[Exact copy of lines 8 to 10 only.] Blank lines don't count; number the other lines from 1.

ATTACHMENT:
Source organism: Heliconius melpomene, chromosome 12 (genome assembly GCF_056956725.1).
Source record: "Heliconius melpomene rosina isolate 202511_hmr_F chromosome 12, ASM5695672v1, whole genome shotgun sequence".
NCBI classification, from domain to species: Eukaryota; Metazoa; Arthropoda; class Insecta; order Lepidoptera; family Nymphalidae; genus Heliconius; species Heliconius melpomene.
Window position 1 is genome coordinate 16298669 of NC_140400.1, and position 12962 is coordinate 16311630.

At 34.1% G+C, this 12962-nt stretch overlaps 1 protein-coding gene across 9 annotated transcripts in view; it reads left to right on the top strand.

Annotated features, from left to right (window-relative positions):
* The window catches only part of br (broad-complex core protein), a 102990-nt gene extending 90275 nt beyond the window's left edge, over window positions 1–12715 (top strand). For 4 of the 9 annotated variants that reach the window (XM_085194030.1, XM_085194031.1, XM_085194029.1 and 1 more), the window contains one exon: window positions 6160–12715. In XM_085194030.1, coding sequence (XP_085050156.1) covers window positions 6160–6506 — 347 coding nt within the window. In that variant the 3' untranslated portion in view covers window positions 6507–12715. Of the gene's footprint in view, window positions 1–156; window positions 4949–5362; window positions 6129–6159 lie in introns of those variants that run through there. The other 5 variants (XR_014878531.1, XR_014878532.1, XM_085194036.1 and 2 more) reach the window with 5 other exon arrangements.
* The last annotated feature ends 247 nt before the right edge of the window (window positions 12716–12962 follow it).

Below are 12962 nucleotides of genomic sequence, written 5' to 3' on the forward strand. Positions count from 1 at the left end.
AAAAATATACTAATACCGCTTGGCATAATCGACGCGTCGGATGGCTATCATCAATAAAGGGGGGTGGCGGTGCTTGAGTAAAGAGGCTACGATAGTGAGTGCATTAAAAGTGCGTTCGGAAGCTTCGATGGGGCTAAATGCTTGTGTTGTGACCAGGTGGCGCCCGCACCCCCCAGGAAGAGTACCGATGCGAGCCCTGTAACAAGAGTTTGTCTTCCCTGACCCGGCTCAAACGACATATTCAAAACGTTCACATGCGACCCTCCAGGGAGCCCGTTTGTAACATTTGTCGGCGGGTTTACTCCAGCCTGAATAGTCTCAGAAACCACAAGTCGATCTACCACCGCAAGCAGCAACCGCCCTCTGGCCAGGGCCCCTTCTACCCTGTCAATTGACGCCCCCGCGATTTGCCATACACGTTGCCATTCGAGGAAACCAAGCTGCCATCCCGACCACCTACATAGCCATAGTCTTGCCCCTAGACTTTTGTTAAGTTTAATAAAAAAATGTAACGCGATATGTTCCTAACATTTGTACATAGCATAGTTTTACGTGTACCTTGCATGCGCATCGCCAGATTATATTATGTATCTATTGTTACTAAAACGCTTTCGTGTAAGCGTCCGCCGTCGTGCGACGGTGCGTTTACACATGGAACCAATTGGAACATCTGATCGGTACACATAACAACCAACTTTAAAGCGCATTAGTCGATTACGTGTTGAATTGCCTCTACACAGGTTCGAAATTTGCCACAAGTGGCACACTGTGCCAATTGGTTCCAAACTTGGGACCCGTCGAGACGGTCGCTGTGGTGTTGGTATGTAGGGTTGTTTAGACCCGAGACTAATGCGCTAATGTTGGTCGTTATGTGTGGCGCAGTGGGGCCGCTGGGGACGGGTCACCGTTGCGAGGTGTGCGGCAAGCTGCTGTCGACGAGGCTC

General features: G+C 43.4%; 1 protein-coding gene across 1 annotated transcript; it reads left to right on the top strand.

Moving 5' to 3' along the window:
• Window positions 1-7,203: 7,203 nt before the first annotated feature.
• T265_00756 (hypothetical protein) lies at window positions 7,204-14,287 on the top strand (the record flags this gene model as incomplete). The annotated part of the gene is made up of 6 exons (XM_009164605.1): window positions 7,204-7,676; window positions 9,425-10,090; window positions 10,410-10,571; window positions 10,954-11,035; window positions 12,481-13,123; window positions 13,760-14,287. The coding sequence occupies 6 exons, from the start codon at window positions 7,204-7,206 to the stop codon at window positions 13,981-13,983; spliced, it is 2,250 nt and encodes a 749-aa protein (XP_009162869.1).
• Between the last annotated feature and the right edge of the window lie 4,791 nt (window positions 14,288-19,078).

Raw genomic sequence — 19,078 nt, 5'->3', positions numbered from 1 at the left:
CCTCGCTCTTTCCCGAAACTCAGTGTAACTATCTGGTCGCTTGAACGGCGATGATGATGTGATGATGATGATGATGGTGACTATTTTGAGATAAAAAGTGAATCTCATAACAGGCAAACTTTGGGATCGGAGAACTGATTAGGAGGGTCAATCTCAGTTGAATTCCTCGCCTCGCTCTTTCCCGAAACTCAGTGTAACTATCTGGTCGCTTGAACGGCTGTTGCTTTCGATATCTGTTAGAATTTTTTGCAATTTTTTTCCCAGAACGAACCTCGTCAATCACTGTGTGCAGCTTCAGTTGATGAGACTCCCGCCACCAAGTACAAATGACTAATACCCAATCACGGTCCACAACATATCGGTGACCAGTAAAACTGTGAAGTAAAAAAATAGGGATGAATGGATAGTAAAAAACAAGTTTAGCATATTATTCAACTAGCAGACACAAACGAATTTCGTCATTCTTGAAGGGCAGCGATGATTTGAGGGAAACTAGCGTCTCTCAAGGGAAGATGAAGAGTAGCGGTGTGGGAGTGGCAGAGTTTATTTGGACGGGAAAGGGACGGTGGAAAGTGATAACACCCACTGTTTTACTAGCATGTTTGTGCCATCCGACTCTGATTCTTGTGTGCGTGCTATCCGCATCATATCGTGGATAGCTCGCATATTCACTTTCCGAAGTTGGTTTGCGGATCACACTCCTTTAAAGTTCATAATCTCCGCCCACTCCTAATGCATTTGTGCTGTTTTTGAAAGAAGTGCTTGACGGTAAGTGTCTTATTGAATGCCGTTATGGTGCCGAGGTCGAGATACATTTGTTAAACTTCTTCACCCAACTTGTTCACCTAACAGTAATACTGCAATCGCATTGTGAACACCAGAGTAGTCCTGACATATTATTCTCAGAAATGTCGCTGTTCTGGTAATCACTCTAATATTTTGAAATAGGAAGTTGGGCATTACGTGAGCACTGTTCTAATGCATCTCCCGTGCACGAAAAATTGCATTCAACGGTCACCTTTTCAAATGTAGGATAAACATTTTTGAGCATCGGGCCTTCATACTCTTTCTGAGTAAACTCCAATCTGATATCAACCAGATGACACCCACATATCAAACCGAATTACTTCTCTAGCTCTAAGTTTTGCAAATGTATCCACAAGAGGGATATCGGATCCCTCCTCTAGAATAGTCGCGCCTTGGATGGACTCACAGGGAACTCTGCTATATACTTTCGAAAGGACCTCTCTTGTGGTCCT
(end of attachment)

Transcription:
* The last annotated feature ends 247 nt before the right edge of the window (window positions 12716–12962 follow it).

Below are 12962 nucleotides of genomic sequence, written 5' to 3' on the forward strand. Positions count from 1 at the left end.
AAAAATATACTAATACCGCTTGGCATAATCGACGCGTCGGATGGCTATCATCAATAAAGGGGGGTGGCGGTGCTTGAGTAAAGAGGCTACGATAGTGAGTGCATTAAAAGTGCGTTCGGAAGCTTCGATGGGGCTAAATGCTTGTGTTGTGACCAGGTGGCGCCCGCACCCCCCAGGAAGAGTACCGATGCGAGCCCTGTAACAAGAGTTTGTCTTCCCTGACCCGGCTCAAACGACATATTCAAAACGTTCACATGCGACCCTCCAGGGAGCCCGTTTGTAACATTTGTCGGCGGGTTTACTCCAGCCTGAATAGTCTCAGAAACCACAAGTCGATCTACCACCGCAAGCAGCAACCGCCCTCTGGCCAGGGCCCCTTCTACCCTGTCAATTGACGCCCCCGCGATTTGCCATACACGTTGCCATTCGAGGAAACCAAGCTGCCATCCCGACCACCTACATAGCCATAGTCTTGCCCCTAGACTTTTGTTAAGTTTAATAAAAAAATGTAACGCGATATGTTCCTAACATTTGTACATAGCATAGTTTTACGTGTACCTTGCATGCGCATCGCCAGATTATATTATGTATCTATTGTTACTAAAACGCTTTCGTGTAAGCGTCCGCCGTCGTGCGACGGTGCGTTTACACATGGAACCAATTGGAACATCTGATCGGTACACATAACAACCAACTTTAAAGCGCATTAGTCGATTACGTGTTGAATTGCCTCTACACAGGTTCGAAATTTGCCACAAGTGGCACACTGTGCCAATTGGTTCCAAACTTGGGACCCGTCGAGACGGTCGCTGTGGTGTTGGTATGTAGGGTTGTTTAGACCCGAGACTAATGCGCTAATGTTGGTCGTTATGTGTGGCGCAGTGGGGCCGCTGGGGACGGGTCACCGTTGCGAGGTGTGCGGCAAGCTGCTGTCGACGAGGCTC